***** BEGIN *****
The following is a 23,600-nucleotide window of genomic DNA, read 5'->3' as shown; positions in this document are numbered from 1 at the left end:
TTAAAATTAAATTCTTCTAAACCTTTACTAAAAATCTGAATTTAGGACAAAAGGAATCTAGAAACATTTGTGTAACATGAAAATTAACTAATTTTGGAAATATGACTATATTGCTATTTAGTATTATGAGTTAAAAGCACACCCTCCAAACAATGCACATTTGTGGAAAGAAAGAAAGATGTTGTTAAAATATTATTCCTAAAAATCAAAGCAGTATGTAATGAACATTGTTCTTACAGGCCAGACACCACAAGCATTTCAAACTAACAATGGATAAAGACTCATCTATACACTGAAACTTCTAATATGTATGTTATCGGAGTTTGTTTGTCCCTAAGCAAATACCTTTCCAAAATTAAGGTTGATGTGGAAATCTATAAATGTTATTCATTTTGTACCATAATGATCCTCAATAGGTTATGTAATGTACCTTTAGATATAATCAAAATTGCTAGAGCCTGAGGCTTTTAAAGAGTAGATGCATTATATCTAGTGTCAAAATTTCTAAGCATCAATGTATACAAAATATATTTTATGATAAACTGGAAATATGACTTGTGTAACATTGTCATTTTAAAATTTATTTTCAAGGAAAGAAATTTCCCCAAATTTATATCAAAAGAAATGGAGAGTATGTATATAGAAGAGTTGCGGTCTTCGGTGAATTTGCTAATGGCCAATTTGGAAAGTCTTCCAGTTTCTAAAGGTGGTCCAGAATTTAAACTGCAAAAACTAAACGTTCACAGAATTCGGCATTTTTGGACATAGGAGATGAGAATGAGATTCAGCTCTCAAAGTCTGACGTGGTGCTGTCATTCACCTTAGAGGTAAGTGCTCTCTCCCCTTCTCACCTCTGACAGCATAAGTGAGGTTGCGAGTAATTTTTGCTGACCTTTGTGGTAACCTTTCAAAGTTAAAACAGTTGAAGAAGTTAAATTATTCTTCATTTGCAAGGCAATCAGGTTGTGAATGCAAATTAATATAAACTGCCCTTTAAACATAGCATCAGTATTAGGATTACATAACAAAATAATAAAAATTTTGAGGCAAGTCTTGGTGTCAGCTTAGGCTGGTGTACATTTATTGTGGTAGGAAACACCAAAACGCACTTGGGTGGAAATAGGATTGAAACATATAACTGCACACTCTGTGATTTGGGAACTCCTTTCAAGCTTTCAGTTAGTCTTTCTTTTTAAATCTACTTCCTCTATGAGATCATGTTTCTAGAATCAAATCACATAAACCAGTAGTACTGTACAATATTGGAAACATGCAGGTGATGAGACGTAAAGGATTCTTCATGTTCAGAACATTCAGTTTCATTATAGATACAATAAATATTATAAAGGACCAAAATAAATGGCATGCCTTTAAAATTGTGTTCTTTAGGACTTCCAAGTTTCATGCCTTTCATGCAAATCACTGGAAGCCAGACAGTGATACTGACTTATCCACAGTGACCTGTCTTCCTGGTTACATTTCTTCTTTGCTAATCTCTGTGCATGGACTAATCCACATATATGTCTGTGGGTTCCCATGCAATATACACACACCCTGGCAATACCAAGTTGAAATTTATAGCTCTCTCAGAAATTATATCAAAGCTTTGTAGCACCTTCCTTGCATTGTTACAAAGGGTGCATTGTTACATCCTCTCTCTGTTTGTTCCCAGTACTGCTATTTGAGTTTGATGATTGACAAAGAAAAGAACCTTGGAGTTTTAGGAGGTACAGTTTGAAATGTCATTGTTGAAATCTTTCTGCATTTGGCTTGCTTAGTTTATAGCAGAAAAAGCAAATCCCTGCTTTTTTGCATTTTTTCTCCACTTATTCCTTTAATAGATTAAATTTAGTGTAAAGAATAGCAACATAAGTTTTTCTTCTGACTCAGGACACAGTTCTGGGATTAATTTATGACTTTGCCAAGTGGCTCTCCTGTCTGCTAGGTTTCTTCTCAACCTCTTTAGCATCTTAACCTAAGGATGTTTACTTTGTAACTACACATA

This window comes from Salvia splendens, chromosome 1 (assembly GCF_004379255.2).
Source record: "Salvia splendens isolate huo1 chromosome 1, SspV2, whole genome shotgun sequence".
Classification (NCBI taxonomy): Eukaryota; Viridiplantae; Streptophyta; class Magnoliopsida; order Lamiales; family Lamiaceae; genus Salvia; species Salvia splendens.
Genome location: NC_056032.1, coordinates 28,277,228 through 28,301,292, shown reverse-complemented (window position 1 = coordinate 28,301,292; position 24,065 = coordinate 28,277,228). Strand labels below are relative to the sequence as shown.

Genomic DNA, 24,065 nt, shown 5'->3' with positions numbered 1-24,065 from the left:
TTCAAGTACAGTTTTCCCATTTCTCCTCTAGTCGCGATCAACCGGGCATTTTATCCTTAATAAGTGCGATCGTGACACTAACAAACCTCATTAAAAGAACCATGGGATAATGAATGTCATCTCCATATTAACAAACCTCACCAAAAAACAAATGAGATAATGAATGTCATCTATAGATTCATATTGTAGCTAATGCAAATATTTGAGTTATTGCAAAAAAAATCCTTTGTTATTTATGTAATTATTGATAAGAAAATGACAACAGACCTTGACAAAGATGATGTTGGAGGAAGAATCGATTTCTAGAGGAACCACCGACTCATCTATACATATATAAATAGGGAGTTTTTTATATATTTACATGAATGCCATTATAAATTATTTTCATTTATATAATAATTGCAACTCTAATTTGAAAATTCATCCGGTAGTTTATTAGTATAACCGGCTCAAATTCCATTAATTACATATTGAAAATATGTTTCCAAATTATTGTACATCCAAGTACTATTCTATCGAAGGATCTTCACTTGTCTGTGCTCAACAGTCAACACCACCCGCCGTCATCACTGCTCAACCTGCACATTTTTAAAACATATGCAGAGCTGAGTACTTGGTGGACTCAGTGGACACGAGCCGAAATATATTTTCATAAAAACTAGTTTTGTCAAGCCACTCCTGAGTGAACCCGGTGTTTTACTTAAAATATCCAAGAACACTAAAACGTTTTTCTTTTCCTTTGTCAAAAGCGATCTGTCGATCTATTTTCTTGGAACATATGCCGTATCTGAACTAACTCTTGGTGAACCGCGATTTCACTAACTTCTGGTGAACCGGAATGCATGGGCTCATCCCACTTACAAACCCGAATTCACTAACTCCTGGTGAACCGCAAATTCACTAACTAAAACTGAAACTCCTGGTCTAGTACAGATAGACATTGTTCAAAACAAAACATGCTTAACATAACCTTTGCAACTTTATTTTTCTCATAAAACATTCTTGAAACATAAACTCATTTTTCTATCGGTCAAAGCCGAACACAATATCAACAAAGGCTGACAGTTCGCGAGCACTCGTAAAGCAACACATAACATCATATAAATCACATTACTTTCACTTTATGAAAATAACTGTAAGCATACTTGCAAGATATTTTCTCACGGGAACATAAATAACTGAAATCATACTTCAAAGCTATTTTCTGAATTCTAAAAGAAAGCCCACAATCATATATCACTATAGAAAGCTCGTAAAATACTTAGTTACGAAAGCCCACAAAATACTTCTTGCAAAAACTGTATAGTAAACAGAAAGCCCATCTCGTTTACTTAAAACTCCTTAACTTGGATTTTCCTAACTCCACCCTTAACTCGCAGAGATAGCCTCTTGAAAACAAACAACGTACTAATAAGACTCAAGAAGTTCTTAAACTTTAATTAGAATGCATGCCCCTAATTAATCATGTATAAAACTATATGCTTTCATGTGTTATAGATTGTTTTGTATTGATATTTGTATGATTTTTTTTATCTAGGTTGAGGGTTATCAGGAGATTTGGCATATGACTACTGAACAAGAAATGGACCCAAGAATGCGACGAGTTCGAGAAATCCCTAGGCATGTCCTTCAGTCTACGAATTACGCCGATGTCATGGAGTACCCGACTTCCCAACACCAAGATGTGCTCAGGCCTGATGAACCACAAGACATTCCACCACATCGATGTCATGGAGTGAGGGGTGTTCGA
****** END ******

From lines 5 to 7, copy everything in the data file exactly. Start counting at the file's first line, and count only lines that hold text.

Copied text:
Classification (NCBI taxonomy): Eukaryota; Viridiplantae; Streptophyta; class Magnoliopsida; order Lamiales; family Lamiaceae; genus Salvia; species Salvia splendens.
Genome location: NC_056032.1, coordinates 28,277,228 through 28,301,292, shown reverse-complemented (window position 1 = coordinate 28,301,292; position 24,065 = coordinate 28,277,228). Strand labels below are relative to the sequence as shown.

Genomic DNA, 24,065 nt, shown 5'->3' with positions numbered 1-24,065 from the left: